Monday, March 17, 2008

Billionaires Cry Poor

"I don't want these teams in general to forget who subsidizes a lot of them, and it's the Yankees, the Red Sox, Dodgers, Mets. I would prefer if teams want to target the Yankees that they at least start giving some of that revenue sharing and luxury tax money back. From an owner's point of view, that's my point."
--Hank Steinbrenner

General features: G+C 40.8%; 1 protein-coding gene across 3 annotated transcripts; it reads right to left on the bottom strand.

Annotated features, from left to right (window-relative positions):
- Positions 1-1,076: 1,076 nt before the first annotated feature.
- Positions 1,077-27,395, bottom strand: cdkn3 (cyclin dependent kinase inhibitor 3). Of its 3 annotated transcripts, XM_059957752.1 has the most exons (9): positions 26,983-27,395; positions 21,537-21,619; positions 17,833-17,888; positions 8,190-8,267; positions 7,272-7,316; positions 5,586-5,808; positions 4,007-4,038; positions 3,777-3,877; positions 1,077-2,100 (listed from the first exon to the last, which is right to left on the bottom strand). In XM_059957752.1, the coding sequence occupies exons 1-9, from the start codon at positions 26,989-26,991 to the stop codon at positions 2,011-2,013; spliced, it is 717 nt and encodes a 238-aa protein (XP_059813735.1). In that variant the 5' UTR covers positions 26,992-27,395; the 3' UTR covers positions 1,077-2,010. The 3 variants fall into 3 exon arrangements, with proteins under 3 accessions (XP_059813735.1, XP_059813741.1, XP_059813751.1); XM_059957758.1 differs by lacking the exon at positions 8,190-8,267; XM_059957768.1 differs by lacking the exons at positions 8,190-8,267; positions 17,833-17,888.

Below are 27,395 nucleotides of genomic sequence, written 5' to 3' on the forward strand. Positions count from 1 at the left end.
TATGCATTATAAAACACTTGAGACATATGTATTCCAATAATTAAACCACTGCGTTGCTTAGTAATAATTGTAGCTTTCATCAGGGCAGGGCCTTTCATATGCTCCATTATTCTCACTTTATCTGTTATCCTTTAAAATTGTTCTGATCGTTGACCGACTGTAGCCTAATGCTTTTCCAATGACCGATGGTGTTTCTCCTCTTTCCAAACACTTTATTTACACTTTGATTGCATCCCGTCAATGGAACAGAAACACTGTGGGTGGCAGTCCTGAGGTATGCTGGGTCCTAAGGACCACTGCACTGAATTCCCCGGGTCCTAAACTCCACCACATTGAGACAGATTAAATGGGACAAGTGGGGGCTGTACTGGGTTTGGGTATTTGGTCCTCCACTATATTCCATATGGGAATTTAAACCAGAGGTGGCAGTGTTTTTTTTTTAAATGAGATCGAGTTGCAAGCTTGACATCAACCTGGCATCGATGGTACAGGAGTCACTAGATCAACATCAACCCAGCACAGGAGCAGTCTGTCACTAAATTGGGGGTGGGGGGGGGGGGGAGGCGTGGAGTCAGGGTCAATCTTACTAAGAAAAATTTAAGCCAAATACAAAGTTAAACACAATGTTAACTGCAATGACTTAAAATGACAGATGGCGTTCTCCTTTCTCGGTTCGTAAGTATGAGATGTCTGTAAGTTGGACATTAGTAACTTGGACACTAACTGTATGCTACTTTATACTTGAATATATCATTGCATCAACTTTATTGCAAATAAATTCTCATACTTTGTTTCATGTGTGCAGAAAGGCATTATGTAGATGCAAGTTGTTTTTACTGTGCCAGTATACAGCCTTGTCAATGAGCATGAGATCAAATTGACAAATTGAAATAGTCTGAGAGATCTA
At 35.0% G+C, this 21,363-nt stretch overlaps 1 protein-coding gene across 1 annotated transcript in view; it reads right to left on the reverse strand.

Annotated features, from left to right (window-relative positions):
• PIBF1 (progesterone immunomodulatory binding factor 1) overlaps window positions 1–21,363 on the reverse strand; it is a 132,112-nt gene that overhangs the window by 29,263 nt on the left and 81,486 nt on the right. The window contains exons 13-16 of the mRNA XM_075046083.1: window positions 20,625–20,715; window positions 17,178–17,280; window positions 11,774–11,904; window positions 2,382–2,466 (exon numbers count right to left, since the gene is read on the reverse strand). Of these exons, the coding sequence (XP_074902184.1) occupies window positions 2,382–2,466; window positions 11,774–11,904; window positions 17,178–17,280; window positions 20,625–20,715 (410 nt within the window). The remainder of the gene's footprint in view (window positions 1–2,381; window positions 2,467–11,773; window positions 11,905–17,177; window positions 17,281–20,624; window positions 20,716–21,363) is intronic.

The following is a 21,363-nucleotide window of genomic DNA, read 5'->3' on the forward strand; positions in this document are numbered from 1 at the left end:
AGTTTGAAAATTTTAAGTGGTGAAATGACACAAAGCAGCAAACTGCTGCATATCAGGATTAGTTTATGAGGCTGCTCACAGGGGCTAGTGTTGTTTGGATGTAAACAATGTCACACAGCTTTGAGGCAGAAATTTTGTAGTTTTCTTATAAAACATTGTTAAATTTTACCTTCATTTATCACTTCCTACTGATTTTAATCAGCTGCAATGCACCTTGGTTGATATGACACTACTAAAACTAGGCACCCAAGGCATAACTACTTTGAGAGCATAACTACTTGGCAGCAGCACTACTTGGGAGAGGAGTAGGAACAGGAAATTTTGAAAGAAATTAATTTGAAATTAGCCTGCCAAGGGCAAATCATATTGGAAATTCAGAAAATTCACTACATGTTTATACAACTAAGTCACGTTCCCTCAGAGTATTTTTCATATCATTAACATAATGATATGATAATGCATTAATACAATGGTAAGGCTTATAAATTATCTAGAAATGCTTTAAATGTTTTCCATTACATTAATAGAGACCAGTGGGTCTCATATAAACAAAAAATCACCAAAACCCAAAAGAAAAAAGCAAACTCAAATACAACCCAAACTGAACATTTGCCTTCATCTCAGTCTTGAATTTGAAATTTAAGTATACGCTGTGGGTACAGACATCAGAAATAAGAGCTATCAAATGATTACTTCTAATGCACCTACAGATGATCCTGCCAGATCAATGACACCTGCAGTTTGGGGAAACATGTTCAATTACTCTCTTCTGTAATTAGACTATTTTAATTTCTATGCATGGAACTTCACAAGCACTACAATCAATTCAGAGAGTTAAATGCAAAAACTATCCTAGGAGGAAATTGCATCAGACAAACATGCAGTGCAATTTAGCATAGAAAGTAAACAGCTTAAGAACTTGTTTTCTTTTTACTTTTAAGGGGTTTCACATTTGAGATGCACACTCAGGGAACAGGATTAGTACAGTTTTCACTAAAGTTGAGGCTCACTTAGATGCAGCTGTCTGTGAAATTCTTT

I don't have many issues with the revenue sharing system - it helps to balance the playing field overall. I don't think we'll ever see a salary cap in baseball, and that may not be a bad thing. The main problem is that some teams (like Florida) actually spend less on their team payroll than they get from revenue sharing. The richer teams are actually paying the Marlins to beat them - that shouldn't happen. A salary floor would solve that problem. I haven't done even close to the research necessary on the subject (or as much as many others have done), but I think that requiring teams to use all of the revenue sharing that they receive on the team, or all of their total profits (sharing + tickets + etc. - payroll - stadium - etc) in order to continue receiving the sharing money, would be beneficial to the sport. If this went along with a restructuring of the player compensation system (6 years of team control, 3 years of arbitration, etc.) that would be excellent, though I doubt the player's union is too keen on that now. As it is, teams pay for a player's best years (say, age 24-30) while getting their decline phase (31-36) on the free-agent market. The young players are therefore payed less then they deserve first, and then more then they deserve later. It's starting to lead to problems as teams are figuring this out a locking their young stars up early, drying up the free-agent pool and thus increasing the prices for lack of supply. Baseball is in a period of unprecedented prosperity, and something is going to have to be done about the fair distribution of that money sooner or later.

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